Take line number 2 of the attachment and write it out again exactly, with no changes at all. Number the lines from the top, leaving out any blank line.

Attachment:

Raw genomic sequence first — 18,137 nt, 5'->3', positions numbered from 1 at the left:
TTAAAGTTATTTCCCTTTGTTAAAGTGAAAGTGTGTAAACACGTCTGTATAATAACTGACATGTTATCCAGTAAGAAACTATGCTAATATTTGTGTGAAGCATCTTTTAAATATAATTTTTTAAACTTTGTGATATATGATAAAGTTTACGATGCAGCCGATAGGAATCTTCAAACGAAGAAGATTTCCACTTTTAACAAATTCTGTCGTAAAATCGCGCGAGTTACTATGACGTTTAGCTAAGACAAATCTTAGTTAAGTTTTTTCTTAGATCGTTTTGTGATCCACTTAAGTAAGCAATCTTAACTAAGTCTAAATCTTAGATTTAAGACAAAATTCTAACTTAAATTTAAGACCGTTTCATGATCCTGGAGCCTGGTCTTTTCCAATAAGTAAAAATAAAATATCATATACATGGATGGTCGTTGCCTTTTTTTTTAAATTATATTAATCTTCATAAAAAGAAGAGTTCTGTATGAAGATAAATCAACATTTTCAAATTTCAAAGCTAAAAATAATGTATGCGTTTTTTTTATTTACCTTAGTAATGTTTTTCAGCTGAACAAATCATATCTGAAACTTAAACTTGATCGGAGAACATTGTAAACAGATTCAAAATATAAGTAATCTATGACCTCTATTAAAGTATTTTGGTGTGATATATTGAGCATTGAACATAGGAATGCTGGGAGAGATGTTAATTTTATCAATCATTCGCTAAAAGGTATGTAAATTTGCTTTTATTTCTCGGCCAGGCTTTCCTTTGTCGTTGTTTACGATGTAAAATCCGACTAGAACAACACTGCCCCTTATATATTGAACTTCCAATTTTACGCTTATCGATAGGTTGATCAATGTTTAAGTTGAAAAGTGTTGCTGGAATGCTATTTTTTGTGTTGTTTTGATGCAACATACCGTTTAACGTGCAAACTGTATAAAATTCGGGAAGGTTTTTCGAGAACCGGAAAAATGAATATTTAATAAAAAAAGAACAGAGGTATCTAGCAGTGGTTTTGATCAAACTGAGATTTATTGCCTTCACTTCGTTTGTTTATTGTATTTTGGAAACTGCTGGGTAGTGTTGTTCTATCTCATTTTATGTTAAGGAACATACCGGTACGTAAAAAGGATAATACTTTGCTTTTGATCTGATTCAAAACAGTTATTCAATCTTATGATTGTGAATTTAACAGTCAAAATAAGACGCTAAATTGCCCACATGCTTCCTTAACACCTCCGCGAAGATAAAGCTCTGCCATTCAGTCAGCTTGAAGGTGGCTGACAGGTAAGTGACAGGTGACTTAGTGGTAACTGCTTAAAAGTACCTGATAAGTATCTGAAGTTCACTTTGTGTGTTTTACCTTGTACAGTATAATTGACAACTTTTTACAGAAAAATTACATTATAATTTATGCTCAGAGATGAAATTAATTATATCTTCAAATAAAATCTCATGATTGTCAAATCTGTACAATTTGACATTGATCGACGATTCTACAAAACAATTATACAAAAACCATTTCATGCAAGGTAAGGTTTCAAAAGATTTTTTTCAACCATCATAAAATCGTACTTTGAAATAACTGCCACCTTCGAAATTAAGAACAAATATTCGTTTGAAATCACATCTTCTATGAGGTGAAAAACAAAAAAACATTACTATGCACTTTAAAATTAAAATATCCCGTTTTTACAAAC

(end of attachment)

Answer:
TTAAAGTTATTTCCCTTTGTTAAAGTGAAAGTGTGTAAACACGTCTGTATAATAACTGACATGTTATCCAGTAAGAAACTATGCTAATATTTGTGTGAAGCATCTTTTAAATATAATTTTTTAAACTTTGTGATATATGATAAAGTTTACGATGCAGCCGATAGGAATCTTCAAACGAAGAAGATTTCCACTTTTAACAAATTCTGTCGTAAAATCGCGCGAGTTACTATGACGTTTAGCTAAGACAAATCTTAGTTAAGTTTTTTCTTAGATCGTTTTGTGATCCACTTAAGTAAGCAATCTTAACTAAGTCTAAATCTTAGATTTAAGACAAAATTCTAACTTAAATTTAAGACCGTTTCATGATCCTGGAGCCTGGTCTTTTCCAATAAGTAAAAATAAAATATCATATACATGGATGGTCGTTGCCTTTTTTTTTAAATTATATTAATCTTCATAAAAAGAAGAGTTCTGTATGAAGATAAATCAACATTTTCAAATTTCAAAGCTAAAAATAATGTATGCGTTTTTTTTATTTACCTTAGTAATGTTTTTCAGCTGAACAAATCATATCTGAAACTTAAACTTGATCGGAGAACATTGTAAACAGATTCAAAATATAAGTAATCTATGACCTCTATTAAAGTATTTTGGTGTGATATATTGAGCATTGAACATAGGAATGCTGGGAGAGATGTTAATTTTATCAATCATTCGCTAAAAGGTATGTAAATTTGCTTTTATTTCTCGGCCAGGCTTTCCTTTGTCGTTGTTTACGATGTAAAATCCGACTAGAACAACACTGCCCCTTATATATTGAACTTCCAATTTTACGCTTATCGATAGGTTGATCAATGTTTAAGTTGAAAAGTGTTGCTGGAATGCTATTTTTTGTGTTGTTTTGATGCAACATACCGTTTAACGTGCAAACTGTATAAAATTCGGGAAGGTTTTTCGAGAACCGGAAAAATGAATATTTAATAAAAAAAGAACAGAGGTATCTAGCAGTGGTTTTGATCAAACTGAGATTTATTGCCTTCACTTCGTTTGTTTATTGTATTTTGGAAACTGCTGGGTAGTGTTGTTCTATCTCATTTTATGTTAAGGAACATACCGGTACGTAAAAAGGATAATACTTTGCTTTTGATCTGATTCAAAACAGTTATTCAATCTTATGATTGTGAATTTAACAGTCAAAATAAGACGCTAAATTGCCCACATGCTTCCTTAACACCTCCGCGAAGATAAAGCTCTGCCATTCAGTCAGCTTGAAGGTGGCTGACAGGTAAGTGACAGGTGACTTAGTGGTAACTGCTTAAAAGTACCTGATAAGTATCTGAAGTTCACTTTGTGTGTTTTACCTTGTACAGTATAATTGACAACTTTTTACAGAAAAATTACATTATAATTTATGCTCAGAGATGAAATTAATTATATCTTCAAATAAAATCTCATGATTGTCAAATCTGTACAATTTGACATTGATCGACGATTCTACAAAACAATTATACAAAAACCATTTCATGCAAGGTAAGGTTTCAAAAGATTTTTTTCAACCATCATAAAATCGTACTTTGAAATAACTGCCACCTTCGAAATTAAGAACAAATATTCGTTTGAAATCACATCTTCTATGAGGTGAAAAACAAAAAAACATTACTATGCACTTTAAAATTAAAATATCCCGTTTTTACAAAC